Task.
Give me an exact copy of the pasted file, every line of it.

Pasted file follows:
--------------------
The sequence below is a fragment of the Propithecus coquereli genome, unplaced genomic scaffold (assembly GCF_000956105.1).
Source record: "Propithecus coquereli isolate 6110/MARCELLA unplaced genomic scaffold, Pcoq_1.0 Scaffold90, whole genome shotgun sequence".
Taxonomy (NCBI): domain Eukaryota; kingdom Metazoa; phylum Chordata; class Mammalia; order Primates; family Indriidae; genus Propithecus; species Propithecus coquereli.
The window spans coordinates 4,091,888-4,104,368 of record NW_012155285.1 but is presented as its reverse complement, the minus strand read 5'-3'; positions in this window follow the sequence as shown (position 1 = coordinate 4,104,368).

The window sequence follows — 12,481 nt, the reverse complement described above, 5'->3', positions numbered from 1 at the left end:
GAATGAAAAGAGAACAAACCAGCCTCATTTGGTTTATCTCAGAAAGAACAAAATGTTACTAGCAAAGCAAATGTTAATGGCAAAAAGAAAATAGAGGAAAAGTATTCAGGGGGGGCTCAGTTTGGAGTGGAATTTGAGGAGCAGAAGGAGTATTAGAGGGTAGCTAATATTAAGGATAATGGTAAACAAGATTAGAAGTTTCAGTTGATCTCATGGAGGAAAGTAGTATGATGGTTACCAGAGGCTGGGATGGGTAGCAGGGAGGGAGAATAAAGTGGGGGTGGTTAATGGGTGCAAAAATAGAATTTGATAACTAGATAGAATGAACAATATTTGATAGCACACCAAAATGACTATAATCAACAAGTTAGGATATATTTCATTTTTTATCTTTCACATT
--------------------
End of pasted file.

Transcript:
The sequence below is a fragment of the Propithecus coquereli genome, unplaced genomic scaffold (assembly GCF_000956105.1).
Source record: "Propithecus coquereli isolate 6110/MARCELLA unplaced genomic scaffold, Pcoq_1.0 Scaffold90, whole genome shotgun sequence".
Taxonomy (NCBI): domain Eukaryota; kingdom Metazoa; phylum Chordata; class Mammalia; order Primates; family Indriidae; genus Propithecus; species Propithecus coquereli.
The window spans coordinates 4,091,888-4,104,368 of record NW_012155285.1 but is presented as its reverse complement, the minus strand read 5'-3'; positions in this window follow the sequence as shown (position 1 = coordinate 4,104,368).

The window sequence follows — 12,481 nt, the reverse complement described above, 5'->3', positions numbered from 1 at the left end:
GAATGAAAAGAGAACAAACCAGCCTCATTTGGTTTATCTCAGAAAGAACAAAATGTTACTAGCAAAGCAAATGTTAATGGCAAAAAGAAAATAGAGGAAAAGTATTCAGGGGGGGCTCAGTTTGGAGTGGAATTTGAGGAGCAGAAGGAGTATTAGAGGGTAGCTAATATTAAGGATAATGGTAAACAAGATTAGAAGTTTCAGTTGATCTCATGGAGGAAAGTAGTATGATGGTTACCAGAGGCTGGGATGGGTAGCAGGGAGGGAGAATAAAGTGGGGGTGGTTAATGGGTGCAAAAATAGAATTTGATAACTAGATAGAATGAACAATATTTGATAGCACACCAAAATGACTATAATCAACAAGTTAGGATATATTTCATTTTTTATCTTTCACATT